We paid dearly as a result. His hair-trigger temper and ill-fated attempts to control me, especially, resulted in aberrations of parenting that began with verbal lashings, humiliation and sadistic "discipline". We feared him. He never said much, but talked with his hands like Tony Manero's father in Saturday Night Fever. ("Hey! Watch the hair!") By the time I was a mouthy and wild teenager, he was hauling off and punching me full-fisted in the face.

It may seem strange to you, but after many years of psychotherapy I came to pity him. I realized that Sal was the puppet...and Margie Dearest was the puppetmaster. She'd instigate arguments between us, she'd put words in his mouth, she'd challenge him with "you're gonna let her get away with that?" until he had to take action to prove his manhood. He was miserable and he was trapped. I quoted him in my earlier post about marriage, where he said "If you wanted to be happy, what the hell did you get married for?" Sadly, this told me how low the bar had been set for him. He gave up everything to please a woman who could never be pleased.

I don't think I could have ever found it in my heart to forgive him had there not been moments of genuine love and affection that seeped through. Unlike my mother, I think he really did love us...especially as babies. This became evident to me when I had babies of my own and saw the warmth in his eyes. I knew, too, that by loving my children this way he was expressing a wordless apology to me. (My mother, on the other hand, once said "So sue me!" when questioned about her parenting style.)

Image hosted by I'm sad that Lucas never got to know my Dad. They would have adored each other. Thankfully my daughter did get to experience the "real" man...the one who wept as he held her as a newborn, who held my hand as an adult to make up for all the times he couldn't do it when I was a child. While I can never forget the mistakes he made, I am wise enough now to understand the grey areas.

My Dad and Emma at my wedding to Tony, 1993. Photo by Rob Fraser.

Friday, August 17, 2007

Windy City Soundbites

We're back from Chicago! It was business for me, but I brought both kids and made it a little vacation for them. Although I am a diehard New Yorker, I just love Chicago. Just wish it weren't so damned cold in the wintertime...otherwise, I could definitely live there.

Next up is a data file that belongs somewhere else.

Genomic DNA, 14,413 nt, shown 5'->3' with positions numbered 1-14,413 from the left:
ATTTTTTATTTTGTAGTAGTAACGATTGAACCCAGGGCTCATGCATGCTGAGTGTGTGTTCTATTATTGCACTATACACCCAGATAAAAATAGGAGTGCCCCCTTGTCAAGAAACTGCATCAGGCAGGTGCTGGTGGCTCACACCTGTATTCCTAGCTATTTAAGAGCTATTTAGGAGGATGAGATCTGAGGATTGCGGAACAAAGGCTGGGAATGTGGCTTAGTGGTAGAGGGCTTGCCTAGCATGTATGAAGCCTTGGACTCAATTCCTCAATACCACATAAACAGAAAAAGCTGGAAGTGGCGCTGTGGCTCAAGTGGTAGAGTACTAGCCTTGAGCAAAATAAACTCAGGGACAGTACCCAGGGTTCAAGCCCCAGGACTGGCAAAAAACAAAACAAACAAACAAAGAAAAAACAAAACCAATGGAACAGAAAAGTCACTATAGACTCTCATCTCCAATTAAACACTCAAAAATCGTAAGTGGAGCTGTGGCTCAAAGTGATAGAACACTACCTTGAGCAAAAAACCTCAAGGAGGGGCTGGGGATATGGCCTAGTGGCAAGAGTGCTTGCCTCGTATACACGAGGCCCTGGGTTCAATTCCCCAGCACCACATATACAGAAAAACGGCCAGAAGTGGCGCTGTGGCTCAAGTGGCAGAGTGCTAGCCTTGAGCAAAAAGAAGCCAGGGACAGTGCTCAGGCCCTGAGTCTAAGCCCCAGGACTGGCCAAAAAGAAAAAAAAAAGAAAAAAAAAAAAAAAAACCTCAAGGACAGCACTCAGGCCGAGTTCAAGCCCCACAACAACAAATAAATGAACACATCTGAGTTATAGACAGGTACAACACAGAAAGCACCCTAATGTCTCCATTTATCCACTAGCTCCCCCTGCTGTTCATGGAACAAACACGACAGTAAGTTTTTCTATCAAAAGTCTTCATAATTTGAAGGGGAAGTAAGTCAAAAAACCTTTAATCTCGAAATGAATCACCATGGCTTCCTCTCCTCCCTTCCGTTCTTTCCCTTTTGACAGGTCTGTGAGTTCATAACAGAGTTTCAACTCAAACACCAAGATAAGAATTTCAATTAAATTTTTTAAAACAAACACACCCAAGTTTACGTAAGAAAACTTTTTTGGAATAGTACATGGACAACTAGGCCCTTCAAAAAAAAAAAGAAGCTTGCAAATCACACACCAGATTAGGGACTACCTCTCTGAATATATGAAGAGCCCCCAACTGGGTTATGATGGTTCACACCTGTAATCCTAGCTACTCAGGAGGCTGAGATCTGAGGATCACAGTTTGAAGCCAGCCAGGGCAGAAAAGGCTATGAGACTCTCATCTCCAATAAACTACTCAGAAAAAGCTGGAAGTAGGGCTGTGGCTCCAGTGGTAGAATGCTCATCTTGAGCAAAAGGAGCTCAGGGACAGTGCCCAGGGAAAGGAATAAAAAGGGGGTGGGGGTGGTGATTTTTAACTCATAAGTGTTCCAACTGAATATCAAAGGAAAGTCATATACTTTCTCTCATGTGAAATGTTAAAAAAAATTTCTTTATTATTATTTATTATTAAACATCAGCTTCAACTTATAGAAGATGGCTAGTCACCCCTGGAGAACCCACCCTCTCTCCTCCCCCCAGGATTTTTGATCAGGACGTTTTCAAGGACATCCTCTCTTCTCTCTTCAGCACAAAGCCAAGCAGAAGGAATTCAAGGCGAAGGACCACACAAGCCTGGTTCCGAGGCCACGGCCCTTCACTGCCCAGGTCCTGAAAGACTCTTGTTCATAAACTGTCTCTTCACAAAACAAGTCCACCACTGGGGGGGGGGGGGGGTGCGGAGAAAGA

Some of the high and low points of our trip:

Almost didn't make it: My secretary, in a rather typical moment of brain-fart for her, booked my kids' tickets using my last name although theirs are different. (I specifically gave her this info). Since my daughter is 21, she had to show ID and guess what? The name on her license didn't match the name on her ticket. It took about 2 hours to get this resolved (and it only got resolved because we were flying out of a smaller airport). Thankfully, I'm one of those people who needs to be at the airport hours ahead of time to reduce my stress-level.

Stayed at the Swissotel: My favorite place to stay. See above view from our room. The only downside? Two double beds in the room instead of two queens.

Had dinner with my cousin Mary at Big Bowl. It was so much fun...she's smart and funny and grew up in my crazy family, so we always have a lot of laughs. Wish we could see her more often. Go read her blog. She's great.

Got to spend a ton of time with my assistant, who is the greatest: We had dinner Tuesday night at Shaw's Crab House, where Lucas ate a 2lb. lobster by himself. When asked if he wanted any sides, he asked for a "side of a swordfish steak". That didn't happen.

Dinner on Wednesday night with a friend and his family: We ate at Scoozi! which was just noisy enough to accommodate our table of four adults and four kids. The food was great, but the high point for me was the pomegranate Mojito! And, they took Lucas home with them for a sleepover.

Thursday involved more work, but also a visit to the new Freedom Museum in the Chicago Tribune building. Do not miss this on your next visit there. It was terrific, interactive, educational and fun. Had an incredible lunch at Bandera. The Bandera roasted chicken with 90-degree rice (basmati rice with lime and cilantro) was so good I wanted to pick up my plate and lick it. Lucas finally got his swordfish steak.

The Blue Angels were warming up for their impending air show: Maybe it's the New Yorker in me, but I don't like to see speeding jets flying near skyscrapers.

I'll hopefully be getting out to Chicago more frequently this year. As you can see, the eating thing is big out there. Any favorite Chicago restaurants you'd recommend?

Wednesday, August 15, 2007

Show 'em Who's Boss - Redux

I'm in the gorgeous city of Chicago on business this week, hence the rerun. Re-enjoy!